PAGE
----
Which is the notion that, as soon as I–honestly and genuinely–welcome the pain into my life, whatever remaining stranglehold it’s had on me for so many years just suddenly goes away. Now, I know that I may still encounter many challenges in the future when it comes to pain…but having experienced what I describe above, even if only for one time, was a very empowering experience.

Somehow, though, I sense that this is not going to be the only time that I experience what happened last night. And while I would never egg on a flare, I actually find myself anxiously awaiting the arrival of my next flare, so that I can once again put into practice this new strategy, and see if it works again.

Welcome a flare? Previously, I would have told myself that such a thought was just outright crazy…but now, I’m beginning to think otherwise.

Stay tuned…for the next adventure of Rheumatoid Arthritis Guy!

Is It Possible To Get Used To Chronic Pain?

For years, I would have adamantly said ‘no’. Less than 24 hours ago, though, I caught myself saying ‘yes’.

Yesterday afternoon, right before my physical therapy session, I went to get a haircut. The lady who cut my hair yesterday was the same lady who’s been cutting my hair since 2003…longer than I’ve (officially) been living with rheumatoid arthritis. (My first symptoms started a few years earlier, although I didn’t know it at the time…I used to just chalk up the strange foot pains and knee pains to “too much walking.”)

Now this lady who cuts my hair, if you were to ask her what rheumatoid arthritis is, she’d probably shrug her shoulders, and say she doesn’t know. If you were to connect the pieces for her, though, and say that rheumatoid arthritis is the illness that I–her longtime customer–live with, then all of a sudden she’d know even more than she could have imagined. She’s tell you about the rough mornings, the never-ending pain, how it can affect people of any age, the constant cycle from unaided walking to canes to crutches and back again, the expensive medicines that can sometimes cause severe side effects, and along those same lines (she’s a hairdresser, don’t forget), the hair loss.

On more than once occasion, as much as I wanted to deny it myself, she was the one who would force me to accept that my hair was indeed thinning out, falling out, changing colors, or all of the above.

But the main point of this blog post isn’t about hair loss, something that has evoked so many different emotions when I’ve experienced it in the past. At the moment, having been off medicines for almost a year now, my hair is back to it’s normal, healthy self. What I’m leading up to was the small-chat conversation that took place yesterday, when I was getting my hair cut.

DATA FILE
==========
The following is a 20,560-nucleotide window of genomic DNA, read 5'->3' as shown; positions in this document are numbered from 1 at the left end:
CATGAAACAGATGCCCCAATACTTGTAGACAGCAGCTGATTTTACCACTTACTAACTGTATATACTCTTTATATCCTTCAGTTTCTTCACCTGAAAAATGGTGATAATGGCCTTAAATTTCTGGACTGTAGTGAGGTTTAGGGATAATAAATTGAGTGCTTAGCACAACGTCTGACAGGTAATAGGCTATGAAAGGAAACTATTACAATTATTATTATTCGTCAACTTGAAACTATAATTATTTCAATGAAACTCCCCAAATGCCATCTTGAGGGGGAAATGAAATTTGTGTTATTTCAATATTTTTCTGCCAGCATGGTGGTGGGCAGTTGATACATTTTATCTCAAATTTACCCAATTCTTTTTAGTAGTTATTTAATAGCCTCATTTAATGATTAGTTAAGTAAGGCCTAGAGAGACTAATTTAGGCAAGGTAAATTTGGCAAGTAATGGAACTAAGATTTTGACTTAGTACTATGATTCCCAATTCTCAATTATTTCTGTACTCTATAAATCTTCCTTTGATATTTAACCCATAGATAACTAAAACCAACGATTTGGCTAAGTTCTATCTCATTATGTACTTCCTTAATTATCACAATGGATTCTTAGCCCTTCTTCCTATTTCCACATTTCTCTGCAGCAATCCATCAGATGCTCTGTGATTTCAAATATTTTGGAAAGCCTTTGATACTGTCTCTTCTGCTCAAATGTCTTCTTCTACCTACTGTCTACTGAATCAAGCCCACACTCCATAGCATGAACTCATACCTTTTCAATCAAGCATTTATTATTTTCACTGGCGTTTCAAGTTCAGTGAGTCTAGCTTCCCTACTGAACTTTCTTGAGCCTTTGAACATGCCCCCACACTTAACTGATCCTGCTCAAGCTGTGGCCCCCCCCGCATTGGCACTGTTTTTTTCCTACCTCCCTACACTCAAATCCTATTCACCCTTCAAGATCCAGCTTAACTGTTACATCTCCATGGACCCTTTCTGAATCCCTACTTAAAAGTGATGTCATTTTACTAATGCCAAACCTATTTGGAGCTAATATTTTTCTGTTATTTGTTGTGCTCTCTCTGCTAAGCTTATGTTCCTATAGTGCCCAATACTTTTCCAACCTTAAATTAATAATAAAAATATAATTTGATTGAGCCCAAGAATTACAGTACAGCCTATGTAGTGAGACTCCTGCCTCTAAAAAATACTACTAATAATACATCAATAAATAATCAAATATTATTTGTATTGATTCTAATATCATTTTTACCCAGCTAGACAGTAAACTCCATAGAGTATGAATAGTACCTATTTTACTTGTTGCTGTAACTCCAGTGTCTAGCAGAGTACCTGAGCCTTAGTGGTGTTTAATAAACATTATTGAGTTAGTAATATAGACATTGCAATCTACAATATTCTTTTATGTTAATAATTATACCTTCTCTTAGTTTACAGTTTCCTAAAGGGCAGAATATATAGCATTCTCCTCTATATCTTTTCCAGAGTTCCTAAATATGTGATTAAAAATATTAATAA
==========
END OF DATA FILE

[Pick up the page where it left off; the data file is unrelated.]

My hairdresser, as usual, asked how I was doing, and inquired into my current state of health. I told her that in general I was doing okay, but that for the past couple of weeks my mornings had been particularly rough. I mentioned that I was going to physical therapy right after she finished cutting my hair, and then I showed her my hands, and we both commented on how the knuckles were just red enough for the color to be slightly noticeable. (Just a dash of rouge, we might had said, had we been referring to the makeup catalogs that lay on the counter in front of us.)

Then, as this ‘medical’ part of our conversation came to a close, I summed it up with the following: “The pain never ends, no matter how good I might look on the outside…but at a certain point, after so many years, I just decided to get used to it all, and move on with my life.”

And there I had it. After years and years of telling myself that I would *never* get used to this pain, even once having discussed as much with my psychologist a couple of years ago, if such a thing (getting used to the pain) was even possible (psychologist: yes, me: no), here I was, for the first time that I could recall, actually saying that I had indeed gotten used to the pain.